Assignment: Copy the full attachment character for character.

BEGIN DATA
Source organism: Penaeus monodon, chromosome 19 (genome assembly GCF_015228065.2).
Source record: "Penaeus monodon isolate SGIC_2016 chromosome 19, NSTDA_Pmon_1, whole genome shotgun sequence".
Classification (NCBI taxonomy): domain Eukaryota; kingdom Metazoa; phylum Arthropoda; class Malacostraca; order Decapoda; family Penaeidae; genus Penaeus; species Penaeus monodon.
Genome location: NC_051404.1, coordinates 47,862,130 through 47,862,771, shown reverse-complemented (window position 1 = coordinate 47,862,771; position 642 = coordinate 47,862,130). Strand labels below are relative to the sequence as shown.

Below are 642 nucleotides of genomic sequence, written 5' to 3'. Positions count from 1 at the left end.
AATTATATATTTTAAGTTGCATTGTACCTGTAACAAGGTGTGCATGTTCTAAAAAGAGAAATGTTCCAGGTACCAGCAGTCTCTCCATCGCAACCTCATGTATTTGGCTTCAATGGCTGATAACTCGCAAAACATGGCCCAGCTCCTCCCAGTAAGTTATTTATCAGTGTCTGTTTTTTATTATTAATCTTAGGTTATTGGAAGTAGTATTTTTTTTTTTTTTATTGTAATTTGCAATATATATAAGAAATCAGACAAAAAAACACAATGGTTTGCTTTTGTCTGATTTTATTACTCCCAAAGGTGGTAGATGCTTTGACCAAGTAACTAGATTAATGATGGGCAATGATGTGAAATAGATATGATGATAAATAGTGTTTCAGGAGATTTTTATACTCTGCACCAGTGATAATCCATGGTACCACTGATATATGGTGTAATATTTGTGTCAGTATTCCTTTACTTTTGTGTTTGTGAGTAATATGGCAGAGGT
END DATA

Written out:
Source organism: Penaeus monodon, chromosome 19 (genome assembly GCF_015228065.2).
Source record: "Penaeus monodon isolate SGIC_2016 chromosome 19, NSTDA_Pmon_1, whole genome shotgun sequence".
Classification (NCBI taxonomy): domain Eukaryota; kingdom Metazoa; phylum Arthropoda; class Malacostraca; order Decapoda; family Penaeidae; genus Penaeus; species Penaeus monodon.
Genome location: NC_051404.1, coordinates 47,862,130 through 47,862,771, shown reverse-complemented (window position 1 = coordinate 47,862,771; position 642 = coordinate 47,862,130). Strand labels below are relative to the sequence as shown.

Below are 642 nucleotides of genomic sequence, written 5' to 3'. Positions count from 1 at the left end.
AATTATATATTTTAAGTTGCATTGTACCTGTAACAAGGTGTGCATGTTCTAAAAAGAGAAATGTTCCAGGTACCAGCAGTCTCTCCATCGCAACCTCATGTATTTGGCTTCAATGGCTGATAACTCGCAAAACATGGCCCAGCTCCTCCCAGTAAGTTATTTATCAGTGTCTGTTTTTTATTATTAATCTTAGGTTATTGGAAGTAGTATTTTTTTTTTTTTTATTGTAATTTGCAATATATATAAGAAATCAGACAAAAAAACACAATGGTTTGCTTTTGTCTGATTTTATTACTCCCAAAGGTGGTAGATGCTTTGACCAAGTAACTAGATTAATGATGGGCAATGATGTGAAATAGATATGATGATAAATAGTGTTTCAGGAGATTTTTATACTCTGCACCAGTGATAATCCATGGTACCACTGATATATGGTGTAATATTTGTGTCAGTATTCCTTTACTTTTGTGTTTGTGAGTAATATGGCAGAGGT